This started as a question on the community forums, and my answer got so long I decided to capture it here as well.
Continue reading “Should we host Sitecore on IaaS or PaaS? (Jan 2020)”
In general, when you are choosing an infrastructure model the first question you need to ask is what your team is comfortable having responsibility over, and what your organization is willing to pay to have somebody else worry about. You could do it in-house, pay a managed services group or Sitecore partner, or have Sitecore do things for you. Figure out what your team wants to have responsibility for and then that will guide you towards the best hosting model for your production environment.
This year at Sitecore Symposium we launched a new DevOps track, with two rooms of sessions delivering what you need for day-to-day tactical solutions, but also bigger-picture, strategic guidance. Do you want to know how to deploy your code with Azure DevOps? We got you covered. Or maybe you are wondering how to fit an agile process into a waterfall organization? We got you there too! This track can appeal to both the technical and the business, it’s not all about Solr (though we got that too, thanks Jeremy!)
I am really proud of the sessions that Rob Earlam and I selected for the track this year, I think we have a little bit of something for everybody. Below, find your guide to all things DevOps at this year’s event!
Continue reading “Sitecore Symposium 2019 – So you think you can DevOps?”
If you are running Sitecore version 8.2.x, you are running MongoDB 3.4. Unfortunately, that also means you are impacted by the announcement by MongoDB that version 3.4 will reach end-of-life in January 2020.
You have some options on how you want to fix this and it sort of depends on how much tolerance your organization has for running production systems that don’t have commercial support from the vendor.
Over on the Sitecore Technical Marketing blog, I outlined a variety of options and provided a few FAQ answers:
With our Sitecore Virtual Developer Day just wrapped, and more speaking events around the corner, I was thinking back to some tips I provided for speakers right before Sitecore Symposium 2018.
Here they are, in one place, for you to find if you ever need them!
We’re living in the days of “going viral.” Consumers move faster than ever, and businesses need to be ready to respond to sudden demand the moment it arrives—or risk losing out to competitors.
The right endorsement from the right person can generate global exposure and cause unprecedented numbers of people to flock to your site, with little or no prior warning.
Take Lady Gaga’s Super Bowl halftime show in 2017—millions of people saw her backup dancers in Steve Madden boots and rushed online to order them. That can amount to more traffic than most people dream of in a year, all arriving in seconds.
Major televised events are only one piece of the puzzle. In the modern digital world, digital marketing is aimed purposefully at trying to create demand–and businesses need to be ready to scale up to meet sudden successes from the drop of a tweet.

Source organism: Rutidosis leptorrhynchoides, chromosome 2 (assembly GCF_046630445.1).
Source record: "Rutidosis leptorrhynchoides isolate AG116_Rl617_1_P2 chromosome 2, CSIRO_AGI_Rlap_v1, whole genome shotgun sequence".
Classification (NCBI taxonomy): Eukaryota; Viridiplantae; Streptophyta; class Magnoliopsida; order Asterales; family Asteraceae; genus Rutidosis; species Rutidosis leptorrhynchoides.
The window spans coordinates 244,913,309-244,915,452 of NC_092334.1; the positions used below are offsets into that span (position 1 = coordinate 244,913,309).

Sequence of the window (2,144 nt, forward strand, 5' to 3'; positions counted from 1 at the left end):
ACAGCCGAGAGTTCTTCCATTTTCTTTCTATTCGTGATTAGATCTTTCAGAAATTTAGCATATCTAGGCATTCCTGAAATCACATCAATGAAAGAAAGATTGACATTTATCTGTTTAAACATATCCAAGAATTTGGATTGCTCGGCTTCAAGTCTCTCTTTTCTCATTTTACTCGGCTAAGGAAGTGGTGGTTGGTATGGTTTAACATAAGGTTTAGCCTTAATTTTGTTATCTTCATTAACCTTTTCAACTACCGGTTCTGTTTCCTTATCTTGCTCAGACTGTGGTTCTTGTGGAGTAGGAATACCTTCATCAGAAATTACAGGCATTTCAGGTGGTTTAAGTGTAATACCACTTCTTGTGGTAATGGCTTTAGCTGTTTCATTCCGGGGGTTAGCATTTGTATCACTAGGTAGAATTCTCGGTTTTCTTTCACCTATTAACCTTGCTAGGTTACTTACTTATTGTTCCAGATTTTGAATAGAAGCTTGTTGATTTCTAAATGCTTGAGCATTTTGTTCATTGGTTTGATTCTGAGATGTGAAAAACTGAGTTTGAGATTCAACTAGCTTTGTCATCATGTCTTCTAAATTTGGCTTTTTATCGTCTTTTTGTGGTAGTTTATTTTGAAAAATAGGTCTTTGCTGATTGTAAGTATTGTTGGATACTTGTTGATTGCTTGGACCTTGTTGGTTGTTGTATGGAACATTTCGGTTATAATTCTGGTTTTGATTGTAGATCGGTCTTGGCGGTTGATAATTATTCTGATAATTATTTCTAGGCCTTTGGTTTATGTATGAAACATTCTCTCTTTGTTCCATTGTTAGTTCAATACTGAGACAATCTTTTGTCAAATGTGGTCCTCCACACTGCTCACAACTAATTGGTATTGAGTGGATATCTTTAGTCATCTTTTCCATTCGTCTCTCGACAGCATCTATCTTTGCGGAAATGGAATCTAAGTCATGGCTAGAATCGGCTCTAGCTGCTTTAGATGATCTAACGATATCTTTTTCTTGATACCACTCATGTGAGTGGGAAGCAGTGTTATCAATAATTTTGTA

Crucially, it’s not just about bearing the weight of enormous traffic spikes. It’s about being able to innovate, and capitalize on sudden demand at a moment’s notice. One great way to do that is to leverage cloud hosting for your CMS.
Read more on sitecore.com…
NOTE: This article first appeared in 2016 on the nonlinearcreations.com blog.
“What would you say are the best practices for [your thing here]?”
I’m about to slam my head into my keyboard, but I restrain myself. It’s a simple enough question and I probably have the answer. I’ve helped out a lot of folks with this type of question so that they can start moving forward in a more deliberate manner. That is a good thing! Answering this question is usually very easy. Somewhere deep inside, however, I don’t really want you to hear the answer.
Not because I want to hold out on you. Not because I expect you to know the best practices. Not because I have some sort of jaded outlook on the whole thing (well, maybe that plays a part).
I simply am losing the desire to recommend to you what amounts to “what everybody else is doing”.
Continue reading “I hate best practices and so do you”
A short while ago I wrote about our team’s initial adoption of Microsoft Planner. At the time, we were having issues with the due dates feature because there seemed to be no way to view our schedule. A few months later, we ran into another issue with due dates. The complaint? Users were not being notified when their content was due. Since the team was not looking at the plan every day, and had no way to view a schedule, tasks were getting lost and we were having to work around this issue in other ways. What could we do?
As I spent some time after a team meeting discussing this, I discovered Microsoft had actually started development on this feature. As of January 16th, all users now have access! With this feature, you now get emails in your inbox reminding you of tasks that have expired as well as upcoming tasks.
This was exactly the functionality we needed to make sure the team was reminded about the items that were coming up on their plate.
Bonus: Schedule view
The new Schedule view also gives us a calendar view of our tasks based on due dates. This will make reviewing upcoming tasks even eaiser so we can visualize the distribution of tasks over time. Sometimes, as we reschedule late tasks, we can wind up with too many tasks all clumped together and this is a good way for us to find those clusters.
A good start! I’m looking forward to seeing Microsoft continue to invest in this tool and bring it up to par with others in the field.